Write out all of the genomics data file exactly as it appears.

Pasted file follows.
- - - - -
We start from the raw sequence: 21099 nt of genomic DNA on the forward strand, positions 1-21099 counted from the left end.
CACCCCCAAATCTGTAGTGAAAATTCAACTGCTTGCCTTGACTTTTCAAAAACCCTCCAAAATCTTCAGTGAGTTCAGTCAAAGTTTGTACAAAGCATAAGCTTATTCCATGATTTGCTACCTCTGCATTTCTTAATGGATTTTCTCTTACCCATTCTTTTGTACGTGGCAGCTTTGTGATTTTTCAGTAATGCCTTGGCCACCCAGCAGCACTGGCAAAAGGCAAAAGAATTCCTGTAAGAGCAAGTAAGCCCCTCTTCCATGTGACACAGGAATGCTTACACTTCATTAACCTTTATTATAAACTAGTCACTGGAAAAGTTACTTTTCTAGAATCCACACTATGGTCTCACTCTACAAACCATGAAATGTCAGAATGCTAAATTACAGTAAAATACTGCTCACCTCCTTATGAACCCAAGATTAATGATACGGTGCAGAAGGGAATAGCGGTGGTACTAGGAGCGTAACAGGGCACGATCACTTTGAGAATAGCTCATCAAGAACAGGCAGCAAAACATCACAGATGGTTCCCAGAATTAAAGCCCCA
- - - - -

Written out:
We start from the raw sequence: 21099 nt of genomic DNA on the forward strand, positions 1-21099 counted from the left end.
CACCCCCAAATCTGTAGTGAAAATTCAACTGCTTGCCTTGACTTTTCAAAAACCCTCCAAAATCTTCAGTGAGTTCAGTCAAAGTTTGTACAAAGCATAAGCTTATTCCATGATTTGCTACCTCTGCATTTCTTAATGGATTTTCTCTTACCCATTCTTTTGTACGTGGCAGCTTTGTGATTTTTCAGTAATGCCTTGGCCACCCAGCAGCACTGGCAAAAGGCAAAAGAATTCCTGTAAGAGCAAGTAAGCCCCTCTTCCATGTGACACAGGAATGCTTACACTTCATTAACCTTTATTATAAACTAGTCACTGGAAAAGTTACTTTTCTAGAATCCACACTATGGTCTCACTCTACAAACCATGAAATGTCAGAATGCTAAATTACAGTAAAATACTGCTCACCTCCTTATGAACCCAAGATTAATGATACGGTGCAGAAGGGAATAGCGGTGGTACTAGGAGCGTAACAGGGCACGATCACTTTGAGAATAGCTCATCAAGAACAGGCAGCAAAACATCACAGATGGTTCCCAGAATTAAAGCCCCA